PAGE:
The survey – initiated by the Doctoral Students Committee of the Swedish National Union of Students, the Swedish Network of Postdoc Associations and the National Junior Faculty of Sweden – asked 1,500 researchers in different stages of their careers about how the new restrictions might affect their ability to stay in Sweden.
Depending on the specific requirements, a large majority of non-EU/EEA researchers on temporary residence permits could potentially become ineligible for permanent residency and would be less likely to continue their careers in the country, it found.
“This may lead to a brain drain, introducing challenges for Sweden to maintain its status as an international knowledge nation,” reads the report.
Over 4,000 new students in Sweden came from outside the EU last year, according to the most recent data.
“Even though we find it a good place to do science, the fact that we would need to fulfil extra requirements that collide with our current working conditions is troubling,” Laura Palma Medina, a post-doctoral researcher and chair of the Karolinska Institute Postdoc Association, told The Local.
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Researchers responding to the survey overwhelmingly wanted to continue their careers in Sweden, regardless of their country of origin. But when asked, 66 percent of currently eligible non-EU/EEA researchers who have been in Sweden for at least four years on temporary permits believe that tighter legislation would decrease the likelihood that they continue their careers in Sweden.
The survey results confirm what the Swedish Association of University Teachers and Researchers predicted in February this year; that stricter migration legislation could damage Sweden’s reputation as an attractive place for international academics.
The new migration law introduces additional requirements to prove financial support in order to receive a permanent residence permit. It also states that a requirement for some level of Swedish language proficiency and civics knowledge should be introduced in future, although this has not been legislated, so it is unclear if and when it would happen, and in what form if it is introduced.
“Researchers who have contracts finishing soon may be in a very precarious situation,” Medina said.
Respondents were especially concerned that scholarship-funded positions might not be enough proof of financial support under the new law’s requirements. Scholarship holders are not employed by their institutions, so it might not count toward the requirements necessary to apply for permanent residency, warns the report.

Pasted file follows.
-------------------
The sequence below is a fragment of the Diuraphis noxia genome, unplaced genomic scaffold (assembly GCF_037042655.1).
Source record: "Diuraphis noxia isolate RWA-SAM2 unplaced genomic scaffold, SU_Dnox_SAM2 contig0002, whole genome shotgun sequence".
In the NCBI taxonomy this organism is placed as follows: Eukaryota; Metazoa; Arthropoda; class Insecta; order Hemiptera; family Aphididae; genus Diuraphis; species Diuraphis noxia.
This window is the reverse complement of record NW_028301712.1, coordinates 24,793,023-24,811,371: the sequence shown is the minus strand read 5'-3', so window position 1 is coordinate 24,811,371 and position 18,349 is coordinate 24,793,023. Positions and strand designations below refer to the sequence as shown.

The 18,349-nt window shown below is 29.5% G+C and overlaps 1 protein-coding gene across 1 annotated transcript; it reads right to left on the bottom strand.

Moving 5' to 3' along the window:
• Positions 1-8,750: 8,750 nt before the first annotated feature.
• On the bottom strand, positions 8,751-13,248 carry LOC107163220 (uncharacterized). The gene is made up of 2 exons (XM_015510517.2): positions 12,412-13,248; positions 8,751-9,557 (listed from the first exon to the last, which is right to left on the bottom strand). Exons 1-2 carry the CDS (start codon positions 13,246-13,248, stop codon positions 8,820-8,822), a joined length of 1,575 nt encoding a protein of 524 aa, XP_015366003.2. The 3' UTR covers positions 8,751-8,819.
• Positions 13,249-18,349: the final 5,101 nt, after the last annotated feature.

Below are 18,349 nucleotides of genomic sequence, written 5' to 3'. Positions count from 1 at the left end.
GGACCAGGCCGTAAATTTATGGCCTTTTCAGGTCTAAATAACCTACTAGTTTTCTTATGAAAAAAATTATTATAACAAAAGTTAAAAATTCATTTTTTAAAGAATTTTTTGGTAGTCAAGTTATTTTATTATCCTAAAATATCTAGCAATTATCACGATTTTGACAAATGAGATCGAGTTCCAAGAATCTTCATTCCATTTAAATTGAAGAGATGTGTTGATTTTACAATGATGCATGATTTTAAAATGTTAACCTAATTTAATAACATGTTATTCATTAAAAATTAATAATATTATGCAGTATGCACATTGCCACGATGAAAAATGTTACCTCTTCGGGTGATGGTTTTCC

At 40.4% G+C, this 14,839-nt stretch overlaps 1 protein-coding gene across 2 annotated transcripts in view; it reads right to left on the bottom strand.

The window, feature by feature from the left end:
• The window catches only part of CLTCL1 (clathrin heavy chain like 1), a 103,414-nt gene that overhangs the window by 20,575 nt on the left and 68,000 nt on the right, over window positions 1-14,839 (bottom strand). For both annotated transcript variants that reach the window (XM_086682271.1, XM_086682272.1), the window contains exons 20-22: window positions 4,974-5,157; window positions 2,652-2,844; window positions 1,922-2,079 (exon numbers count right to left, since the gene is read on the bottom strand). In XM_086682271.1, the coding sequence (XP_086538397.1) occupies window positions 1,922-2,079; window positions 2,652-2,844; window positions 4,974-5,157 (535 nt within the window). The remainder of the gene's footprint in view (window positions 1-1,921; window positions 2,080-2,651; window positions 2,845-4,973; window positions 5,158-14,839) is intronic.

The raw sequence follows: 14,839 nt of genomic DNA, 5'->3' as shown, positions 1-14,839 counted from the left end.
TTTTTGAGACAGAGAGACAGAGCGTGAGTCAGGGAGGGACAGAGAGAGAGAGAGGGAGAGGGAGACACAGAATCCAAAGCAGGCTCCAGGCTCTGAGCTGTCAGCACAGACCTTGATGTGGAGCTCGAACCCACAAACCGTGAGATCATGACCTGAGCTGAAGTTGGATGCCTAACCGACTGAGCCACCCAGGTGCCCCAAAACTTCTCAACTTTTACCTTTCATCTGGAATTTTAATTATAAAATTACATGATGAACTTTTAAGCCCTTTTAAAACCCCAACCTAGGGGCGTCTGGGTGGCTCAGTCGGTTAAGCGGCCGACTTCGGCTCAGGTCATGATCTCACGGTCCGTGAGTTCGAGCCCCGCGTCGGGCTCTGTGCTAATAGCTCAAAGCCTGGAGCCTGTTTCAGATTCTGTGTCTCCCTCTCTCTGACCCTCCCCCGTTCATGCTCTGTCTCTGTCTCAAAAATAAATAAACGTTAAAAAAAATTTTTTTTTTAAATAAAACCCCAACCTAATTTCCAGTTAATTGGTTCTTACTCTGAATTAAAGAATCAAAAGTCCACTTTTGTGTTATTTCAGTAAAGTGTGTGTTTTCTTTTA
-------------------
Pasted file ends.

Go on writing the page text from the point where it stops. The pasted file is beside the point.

If the new migration policy disqualifies individuals who currently hold scholarships, 16 percent of currently eligible non-EU/EAA researchers would be disqualified from permanent residency, according to the report.
The possibility of language requirements was another concern. If the minimum requirement becomes B2 level Swedish under the European Language Framework (this is the fourth level out of six, described as being a “confident” speaker), up to 86 percent of currently eligible respondents on temporary permits could become ineligible. If a requirement for A2 Swedish is introduced, which is a more basic understanding of the language (the second level of six in the framework), half of international researchers could still be impacted, the report found.
One survey respondent said: “If this law had taken effect and applied to me, I would have struggled to have the same research output and teaching/academic representative responsibilities while attaining a high enough Swedish-speaking level to stay here.”
Many responses cited a lack of time and available resources to be able to develop their Swedish language skills.
The report concluded that a significant portion of highly skilled people with upper level academic degrees may choose to leave Sweden as a result of tighter migration laws.
Medina says that, “with new requirements, researchers that previously wished to continue their career in Sweden might consider leaving. Likewise, it might increase the difficulty of recruiting new talent from abroad.”
She said: “The new law will not only affect the near future of Swedish academia but it could also have repercussions in the long term.”
Under the new law, which comes into force on July 20th, non-EU/EEA citizens applying for permanent residence permits need to have lived in Sweden for at least three years (the exact number depends on the type of permit they have held previously; for work permit holders and doctoral students, they must have had a residence permit for at least four of the past seven years), and prove that they can support themselves financially. The Migration Agency has said it will share more detail on the exact requirements for financial support when the law comes into effect.
If the permit applicant has a family member as a co-applicant, they must also meet a “maintenance requirement” by proving they can support the family member financially and have a home big enough for them to live in.